Head to Toe: How Controlling Diabetes Benefits Blood Flow

Your body, from head to toe, relies on continuous circulation of blood to deliver oxygen and nutrients essential to your quality of life. And life itself.

High blood sugar caused by diabetes — if left uncontrolled — can restrict this life-giving flow through blood vessels, or the vascular system.

“From the perspective of the vascular system, diabetes is an inflammatory disease,” says Miguel Parilo, MD, of Bull Family Diabetes Center. Uncontrolled blood sugar, he explains, “leads to injury and irritation of the lining of the blood vessels, and that results in scarring, clogging and narrowing of the blood vessels.”

“Women are often very concerned about their risk of breast cancer and other health concerns, and often underestimate their risk of cardiovascular disease.”

This narrowing limits “the supply chain” of blood throughout the body. And it can lead to serious complications such as heart attack and stroke, as well as a range of other conditions such as blindness, severe kidney disease  and peripheral arterial disease (PAD), which primarily affects blood vessels in the legs.

Diabetes Control Improves Vascular Health

Keeping your blood sugar within recommended levels, however, can protect blood vessels and lower your risk of vascular disease, Dr. Parilo says. He adds that other risk factors such as high blood pressure, high cholesterol and smoking should also be controlled. They can magnify the impact of diabetes on your circulatory system.Head to Toe How Controlling Diabetes Benefits Blood Flow - In Content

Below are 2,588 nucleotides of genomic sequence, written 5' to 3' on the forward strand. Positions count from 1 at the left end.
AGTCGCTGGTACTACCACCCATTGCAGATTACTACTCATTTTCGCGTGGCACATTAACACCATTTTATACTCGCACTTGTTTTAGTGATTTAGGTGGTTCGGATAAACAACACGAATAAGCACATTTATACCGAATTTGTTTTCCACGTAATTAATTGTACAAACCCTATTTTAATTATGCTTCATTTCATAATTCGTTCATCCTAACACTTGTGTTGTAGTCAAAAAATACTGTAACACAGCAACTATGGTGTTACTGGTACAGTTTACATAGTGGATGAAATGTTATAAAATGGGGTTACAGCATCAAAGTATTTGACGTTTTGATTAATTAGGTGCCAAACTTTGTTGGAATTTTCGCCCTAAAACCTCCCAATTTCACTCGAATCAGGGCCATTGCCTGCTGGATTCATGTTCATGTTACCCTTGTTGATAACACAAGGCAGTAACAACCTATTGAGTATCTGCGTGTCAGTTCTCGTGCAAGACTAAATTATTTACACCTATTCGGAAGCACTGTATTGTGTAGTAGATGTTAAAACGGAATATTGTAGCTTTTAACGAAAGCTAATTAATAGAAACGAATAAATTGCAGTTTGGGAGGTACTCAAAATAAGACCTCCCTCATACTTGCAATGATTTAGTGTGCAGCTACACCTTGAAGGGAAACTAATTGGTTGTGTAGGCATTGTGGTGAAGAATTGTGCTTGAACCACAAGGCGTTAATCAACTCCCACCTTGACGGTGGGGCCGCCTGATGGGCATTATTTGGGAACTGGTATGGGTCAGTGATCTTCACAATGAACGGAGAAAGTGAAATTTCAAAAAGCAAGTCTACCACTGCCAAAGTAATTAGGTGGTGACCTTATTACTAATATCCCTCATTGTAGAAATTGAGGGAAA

Because diabetes is a chronic, or life-long, disease, medication and lifestyle practices can help you manage risk factors over the long term. These include controlling your weight; eating a high fiber, low-fat diet; managing blood pressure; reducing high cholesterol with medications; stopping smoking; and getting regular physical activity, which can lower your blood sugar, blood pressure and cholesterol.

Lifestyle changes also are important in treating prediabetes, a condition in which your blood sugar level is higher than normal, but not as high as with diabetes. “Both — prediabetes and diabetes — carry a significant risk of cardiovascular complications,” Dr. Parilo says. But, he adds, lifestyle changes can help prevent prediabetes from advancing to diabetes.

Dr. Parilo adds that he counsels his female patients about their risk for heart and vascular disease. He says, “Women are often very concerned about their risk of breast cancer and other health concerns, and often underestimate their risk of cardiovascular disease.”

Small Steps: Get up and move!
Program your computer to remind you to stand and stretch every half-hour.